• I got a Japanese cellphone! For the students reading this who haven`t come over yet and plan on buying one--first of all, you can`t without your alien registration (at least I couldn`t signing up with Docomo or Softbank), so you will have to wait until after you get it at orientation. Or, you could do as I did, and purchase it in a Japanese friend`s name. This is of course a little difficult though, since she will be recieving all of my bills, and I will have to give her the money and she will pay the bill for me from now on. You would have to have a really good friend I would say! X). (But we`ve been friends for a long time, and I know I can trust her with everything!) ALSO, I know that everyone recommends Softbank for international students to use, but my Docomo phone was about ¥5,000 cheaper, and I think the plans are better. I signed up for a 2-year plan, and will just break the contract at the end of my stay for about $90, rather than pay a ton of money for a pay-as-you-go phone--I really think this is a better deal, as I will most likely be needing unlimited texting. I also think the phones were better quality--mine is actually a brand new model, and was only around ¥6,400 to activate and for the first month, and then I will pay ¥5,400 each month after that. Of course, if you find a better deal, go for it! But we got mine in a giant department store in Akihabara with a ton of cell phone dealers right there, and this was the best we saw with a good-quality phone. *EDIT* Ok, now I understand about the student discount and the Softbank student pre-paid plan we have here on campus! So ignore all that about not getting Softbank, lol. I'm still keeping my Akihabara phone though.
  • They weren`t joking about the vending machines.
  • The people are so fashionable! I love it. I LOVE the clothes. And the girls are so skinny! It`s giving me serious thinspiration! XD
  • If I don`t lose weight from the food and the walking, it will be from the sweating--it is insanely hot and humid here! My poor new bangs...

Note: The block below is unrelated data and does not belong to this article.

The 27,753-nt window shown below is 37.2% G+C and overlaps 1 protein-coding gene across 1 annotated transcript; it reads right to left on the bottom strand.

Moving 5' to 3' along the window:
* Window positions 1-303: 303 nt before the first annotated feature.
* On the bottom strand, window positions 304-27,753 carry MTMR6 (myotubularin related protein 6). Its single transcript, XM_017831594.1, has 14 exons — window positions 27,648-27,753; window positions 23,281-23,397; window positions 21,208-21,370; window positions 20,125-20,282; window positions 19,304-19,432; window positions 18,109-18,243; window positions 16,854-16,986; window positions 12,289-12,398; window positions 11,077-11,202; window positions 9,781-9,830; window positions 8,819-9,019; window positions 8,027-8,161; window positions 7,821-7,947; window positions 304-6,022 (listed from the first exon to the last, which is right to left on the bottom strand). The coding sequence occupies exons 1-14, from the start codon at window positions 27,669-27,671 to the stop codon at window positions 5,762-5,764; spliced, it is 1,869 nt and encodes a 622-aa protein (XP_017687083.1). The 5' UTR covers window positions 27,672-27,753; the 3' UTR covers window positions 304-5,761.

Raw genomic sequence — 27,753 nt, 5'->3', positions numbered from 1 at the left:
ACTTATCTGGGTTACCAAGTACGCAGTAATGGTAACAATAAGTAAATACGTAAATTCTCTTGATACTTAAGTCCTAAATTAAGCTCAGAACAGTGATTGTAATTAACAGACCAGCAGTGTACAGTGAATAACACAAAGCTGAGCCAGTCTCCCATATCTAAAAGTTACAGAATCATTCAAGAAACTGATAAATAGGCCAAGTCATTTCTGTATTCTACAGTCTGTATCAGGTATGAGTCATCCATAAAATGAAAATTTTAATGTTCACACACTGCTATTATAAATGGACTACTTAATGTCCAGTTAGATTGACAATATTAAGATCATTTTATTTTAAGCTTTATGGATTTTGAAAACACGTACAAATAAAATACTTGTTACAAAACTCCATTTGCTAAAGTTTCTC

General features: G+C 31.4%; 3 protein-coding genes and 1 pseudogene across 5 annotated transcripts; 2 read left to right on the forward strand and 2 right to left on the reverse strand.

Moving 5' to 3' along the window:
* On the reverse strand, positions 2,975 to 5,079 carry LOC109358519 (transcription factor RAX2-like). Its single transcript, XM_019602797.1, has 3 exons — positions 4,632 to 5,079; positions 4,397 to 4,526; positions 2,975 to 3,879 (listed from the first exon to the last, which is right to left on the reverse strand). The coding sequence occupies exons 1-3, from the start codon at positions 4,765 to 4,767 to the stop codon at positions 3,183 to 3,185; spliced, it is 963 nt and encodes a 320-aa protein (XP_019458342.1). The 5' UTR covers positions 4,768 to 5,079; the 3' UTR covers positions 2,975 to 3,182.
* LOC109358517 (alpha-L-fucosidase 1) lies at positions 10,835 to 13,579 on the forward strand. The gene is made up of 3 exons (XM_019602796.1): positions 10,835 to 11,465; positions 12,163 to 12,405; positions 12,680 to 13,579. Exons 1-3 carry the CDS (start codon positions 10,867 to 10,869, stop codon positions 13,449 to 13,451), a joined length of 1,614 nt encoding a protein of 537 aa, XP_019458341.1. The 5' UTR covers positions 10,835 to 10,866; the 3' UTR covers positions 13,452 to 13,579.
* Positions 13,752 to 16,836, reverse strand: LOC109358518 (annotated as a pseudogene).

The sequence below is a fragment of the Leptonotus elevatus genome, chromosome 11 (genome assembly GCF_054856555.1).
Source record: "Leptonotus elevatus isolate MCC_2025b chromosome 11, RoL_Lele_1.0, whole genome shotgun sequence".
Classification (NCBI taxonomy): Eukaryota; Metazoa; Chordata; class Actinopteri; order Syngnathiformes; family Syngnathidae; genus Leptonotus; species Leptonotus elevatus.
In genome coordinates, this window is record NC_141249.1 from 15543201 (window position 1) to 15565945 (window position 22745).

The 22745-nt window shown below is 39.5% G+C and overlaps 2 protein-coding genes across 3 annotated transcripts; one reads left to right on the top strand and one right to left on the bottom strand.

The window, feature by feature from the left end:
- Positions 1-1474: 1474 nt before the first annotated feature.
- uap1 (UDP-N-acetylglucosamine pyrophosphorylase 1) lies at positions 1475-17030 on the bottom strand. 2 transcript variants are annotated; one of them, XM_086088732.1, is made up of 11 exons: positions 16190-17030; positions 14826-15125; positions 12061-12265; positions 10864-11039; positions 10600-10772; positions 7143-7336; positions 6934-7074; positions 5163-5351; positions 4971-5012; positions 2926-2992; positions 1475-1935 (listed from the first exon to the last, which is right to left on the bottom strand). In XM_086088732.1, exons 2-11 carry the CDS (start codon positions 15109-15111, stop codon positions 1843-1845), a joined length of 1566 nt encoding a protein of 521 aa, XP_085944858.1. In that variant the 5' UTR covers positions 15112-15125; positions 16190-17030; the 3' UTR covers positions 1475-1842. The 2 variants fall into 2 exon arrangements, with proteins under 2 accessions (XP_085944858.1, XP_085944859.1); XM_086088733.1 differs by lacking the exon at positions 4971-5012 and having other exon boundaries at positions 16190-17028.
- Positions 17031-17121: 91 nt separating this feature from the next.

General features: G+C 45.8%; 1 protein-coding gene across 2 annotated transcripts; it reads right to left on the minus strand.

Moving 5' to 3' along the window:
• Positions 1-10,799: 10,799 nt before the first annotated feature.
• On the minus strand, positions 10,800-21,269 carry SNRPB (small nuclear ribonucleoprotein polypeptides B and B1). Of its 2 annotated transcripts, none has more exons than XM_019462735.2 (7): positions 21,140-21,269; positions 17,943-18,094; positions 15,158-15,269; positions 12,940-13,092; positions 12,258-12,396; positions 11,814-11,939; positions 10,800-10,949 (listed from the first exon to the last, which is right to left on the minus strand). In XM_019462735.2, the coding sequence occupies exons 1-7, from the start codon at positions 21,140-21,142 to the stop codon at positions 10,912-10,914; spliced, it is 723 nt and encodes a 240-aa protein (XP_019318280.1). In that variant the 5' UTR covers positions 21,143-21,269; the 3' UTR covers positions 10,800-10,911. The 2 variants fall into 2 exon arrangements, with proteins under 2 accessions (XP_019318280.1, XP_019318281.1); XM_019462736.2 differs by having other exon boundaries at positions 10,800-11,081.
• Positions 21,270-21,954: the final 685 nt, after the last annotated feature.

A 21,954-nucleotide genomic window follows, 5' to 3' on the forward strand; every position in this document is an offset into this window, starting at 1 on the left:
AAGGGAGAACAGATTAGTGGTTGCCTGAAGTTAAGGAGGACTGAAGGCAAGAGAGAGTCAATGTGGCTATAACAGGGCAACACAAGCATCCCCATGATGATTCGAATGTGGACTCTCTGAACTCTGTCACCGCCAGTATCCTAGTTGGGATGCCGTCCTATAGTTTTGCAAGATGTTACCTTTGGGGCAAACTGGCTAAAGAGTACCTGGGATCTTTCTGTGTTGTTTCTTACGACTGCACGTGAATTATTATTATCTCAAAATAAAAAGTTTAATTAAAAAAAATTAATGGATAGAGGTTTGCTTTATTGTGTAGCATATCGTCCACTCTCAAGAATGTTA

I intended on writing more, but I was just told that we`re going out to kaiten-zushi whenever I get done on the computer! So I need to go now! Until this weekend!

Tuesday, August 17, 2010


It seems like everything went by so fast--tomorrow, I leave for Japan!

This is just going to be a quick entry, because, unsurprisingly, I've been incredibly busy getting everything ready the last few days. Time was strained a bit by a family reunion this past weekend, though I had a lot of fun at it and was glad I could attend and see family members from far away. But yesterday and today were pretty much spent scrambling around getting things packed, money set, last-minute things purchased (and sold--I ended up selling my old saxophone yesterday, so that's an extra $500 in my pocket I wasn't really expecting!), and goodbyes said.

I'm mostly nervous about changing planes tomorrow, and meeting Kayoko in Narita airport when I reach Japan. I think I go through customs upon entry into Japan, though I'm not completely sure. I found an app for my iPod that shows the layout of the Denver and San Francisco airports, flight arrivals, itineraries, and all kinds of SUPER useful things, so I'm really happy about that!

Tonight we're getting ready to go out to eat--my mom asked if I wanted her to make steak or something else really "American" for my last meal, but I wasn't really feeling steak, so I suggested we go out to eat. Since my brother's working tonight at the restaurant we both work at, I suggested we go there, and so that's what we're doing. It sounds kind of strange, since I work there and have eaten there a million times, but I don't mind, I really like the food :). And I don't want him to feel completely left out of our last meal together for possibly 9 months!

Anyway, even though I know nearly everything's packed and everything's ready as far as money and travel arrangements...I still feel like I must not be prepared! I finished packing 90% of my suitcase this afternoon (all that's left are some last-minute clothes I'm washing, a skirt my mom's mending, and a jacket)--we even weighed it, and it came to just under 40lbs, surprisingly (I thought my stuff would be way overweight!) Even knowing that I have that all done, and my carry-on almost packed, I still feel like I must be missing something. Hopefully this feeling will be gone by morning...

So, I guess that's that. The next time I blog, I'll hopefully be in Japan! :)

Thursday, August 12, 2010

My Spain

Well, here I am typing this blog entry, and now I'm not sure exactly what I was going to talk about.